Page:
Olives are wind pollinated, and generally self-fertile. However, you will get better fruit production if you have more than one tree. Be sure to either choose two of the same variety, or if you are picking different varieties, two or more trees that bloom at the same time. Also, fruiting olives need two months of winter temperatures below 50F and above 22F, so plan to move your tree indoors at a strategic time so that they can get the cold weather they need without being damaged by temperatures that are too low. Obviously, if you have chosen a fruitless variety, you’ll be just fine with only one tree (or as many as you’d like) and almost any kind of winter conditions above freezing.


The only pest most balcony or patio olive growers need to worry about is scale, which is easy to treat with insecticidal soap or BioNeem. Spray the entire tree according to the package instructions. If your tree is indoors, be sure to choose an insecticidal soap approved for indoor use.


This is a helpful pdf about olive pickling techniques from the University of California extension office.

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{ 81 comments… read them below or add one }

albert lowhim January 13, 2012 at 2:50 pm

I have an olive tree growing in a container.IN michigan (lansing)USA!!. Its growing well, and flowers very well, but that happens around december! thats the time when I have to bring the container indoors, because it is very cold to remain outside (snowing time). I was hoping for suggestions on what light arrangement (6000Kelvin; 3000Kelvin etc,) that could help with the tree to bear fruits (olive).Or do you know websites that has some ideas?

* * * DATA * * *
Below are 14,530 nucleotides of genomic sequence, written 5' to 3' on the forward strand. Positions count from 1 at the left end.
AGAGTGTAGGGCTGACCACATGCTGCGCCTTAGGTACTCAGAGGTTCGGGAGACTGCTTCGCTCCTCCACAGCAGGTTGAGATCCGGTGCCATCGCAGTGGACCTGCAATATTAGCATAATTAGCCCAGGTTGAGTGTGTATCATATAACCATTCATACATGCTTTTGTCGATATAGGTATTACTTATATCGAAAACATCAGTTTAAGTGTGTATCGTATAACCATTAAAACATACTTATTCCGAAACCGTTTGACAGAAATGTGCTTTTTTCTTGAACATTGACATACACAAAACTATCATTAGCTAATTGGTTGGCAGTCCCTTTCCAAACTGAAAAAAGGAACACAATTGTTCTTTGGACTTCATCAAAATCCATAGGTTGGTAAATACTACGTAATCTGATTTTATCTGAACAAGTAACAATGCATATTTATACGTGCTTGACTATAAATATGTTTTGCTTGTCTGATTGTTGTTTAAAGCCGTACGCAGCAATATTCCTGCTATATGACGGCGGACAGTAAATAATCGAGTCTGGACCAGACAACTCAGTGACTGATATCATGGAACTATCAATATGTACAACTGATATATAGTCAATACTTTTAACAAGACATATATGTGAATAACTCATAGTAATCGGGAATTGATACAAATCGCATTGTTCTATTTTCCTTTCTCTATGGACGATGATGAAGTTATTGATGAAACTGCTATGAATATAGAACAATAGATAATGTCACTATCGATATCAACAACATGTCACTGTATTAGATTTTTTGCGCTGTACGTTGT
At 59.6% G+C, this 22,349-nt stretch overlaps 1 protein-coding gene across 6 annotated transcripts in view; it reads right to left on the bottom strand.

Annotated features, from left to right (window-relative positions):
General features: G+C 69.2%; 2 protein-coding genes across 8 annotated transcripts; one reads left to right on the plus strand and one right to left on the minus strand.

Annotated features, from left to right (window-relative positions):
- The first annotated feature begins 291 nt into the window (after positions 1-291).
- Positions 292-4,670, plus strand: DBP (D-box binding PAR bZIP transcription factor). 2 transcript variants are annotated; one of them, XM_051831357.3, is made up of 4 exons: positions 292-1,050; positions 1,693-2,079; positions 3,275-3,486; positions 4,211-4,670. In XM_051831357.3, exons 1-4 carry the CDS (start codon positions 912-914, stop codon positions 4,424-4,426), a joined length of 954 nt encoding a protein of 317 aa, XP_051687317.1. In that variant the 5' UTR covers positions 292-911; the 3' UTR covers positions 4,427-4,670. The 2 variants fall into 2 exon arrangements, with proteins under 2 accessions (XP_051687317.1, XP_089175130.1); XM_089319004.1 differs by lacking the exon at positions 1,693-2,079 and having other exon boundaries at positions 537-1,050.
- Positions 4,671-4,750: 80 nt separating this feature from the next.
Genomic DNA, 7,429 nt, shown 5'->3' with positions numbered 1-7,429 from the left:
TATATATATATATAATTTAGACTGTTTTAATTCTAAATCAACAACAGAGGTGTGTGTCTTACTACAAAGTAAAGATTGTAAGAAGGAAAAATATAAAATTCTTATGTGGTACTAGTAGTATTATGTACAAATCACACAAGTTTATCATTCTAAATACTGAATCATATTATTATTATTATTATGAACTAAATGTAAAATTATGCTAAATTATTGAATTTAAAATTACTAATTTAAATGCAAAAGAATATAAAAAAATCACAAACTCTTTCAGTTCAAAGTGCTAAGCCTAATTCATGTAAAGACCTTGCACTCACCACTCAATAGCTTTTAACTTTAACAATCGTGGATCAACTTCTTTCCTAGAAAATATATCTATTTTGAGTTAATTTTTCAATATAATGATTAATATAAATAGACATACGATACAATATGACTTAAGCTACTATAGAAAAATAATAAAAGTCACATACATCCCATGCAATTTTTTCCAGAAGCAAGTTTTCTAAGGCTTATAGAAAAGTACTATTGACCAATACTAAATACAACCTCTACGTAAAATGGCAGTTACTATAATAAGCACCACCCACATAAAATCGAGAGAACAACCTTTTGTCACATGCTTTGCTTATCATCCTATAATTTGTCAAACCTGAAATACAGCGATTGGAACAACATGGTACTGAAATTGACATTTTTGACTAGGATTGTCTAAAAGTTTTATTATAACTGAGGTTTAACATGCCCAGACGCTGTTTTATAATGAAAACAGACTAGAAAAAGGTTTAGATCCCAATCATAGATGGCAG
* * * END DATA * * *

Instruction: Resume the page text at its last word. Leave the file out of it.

thanks albert


Fern January 14, 2012 at 1:02 am

Albert–Wind plays a major role in pollinating olives. I would imagine it would be pretty hard to get many flowers pollinated indoors, regardless of the type of light you bought.

liz brezenski May 16, 2012 at 12:42 pm

Hi Albert,
glad to hear about your success with the olive tree. About 2 weeks ago I brought 2 olive tree shoots (that had self propagated from a nearby tree) back from Arizona to Michigan and I placed them in water. the smaller one ( 4 inches long) seems to be rooting well, while the slightly longer shoot doesn’t seem to be doing anything yet. I have no idea what the variety would be but I’m hoping at least one of them will survive indoors. any advice on how long the roots should be before transferring to a soil medium? Thanks!

anthony January 15, 2012 at 10:00 pm

15 years ago I got this crazy idea about taking cuttings from certain olive trees. After thousands of dollars of prep., time it was ok’d by the Government of that country. The point was not only to get them but to have them certified as from those trees as that would mean they breathed the air from everyone that was ever there as well as touch etc., etc., At the last moment I was banned by the Government and the Vatican.
But now I have them but as I found out the cuttings have to be quarantined for two years at my place etc., etc.,
The trees are carbon dated at over 3000 years old. So these cuttings are part of the trees Jesus payed and sat beneath as well as touched with his breath if the bible is right.
Kind of cool in a way when you meditate about them.
Before people went nuts when they though I would have these. One man offered me over a hundred thousand for a certified cutting etc. etc. strang don’t you think??? Many churches wanted them etc., etc.,
Me I just like the idea of having my own tree or grove in a beatiful garden would be better. I guess though if a person wanted to start a non profit and sell them it would raise millions of dollars. But me. I am to old to do it right now.
Anyway I though you would like this story.



Shin November 10, 2012 at 3:08 am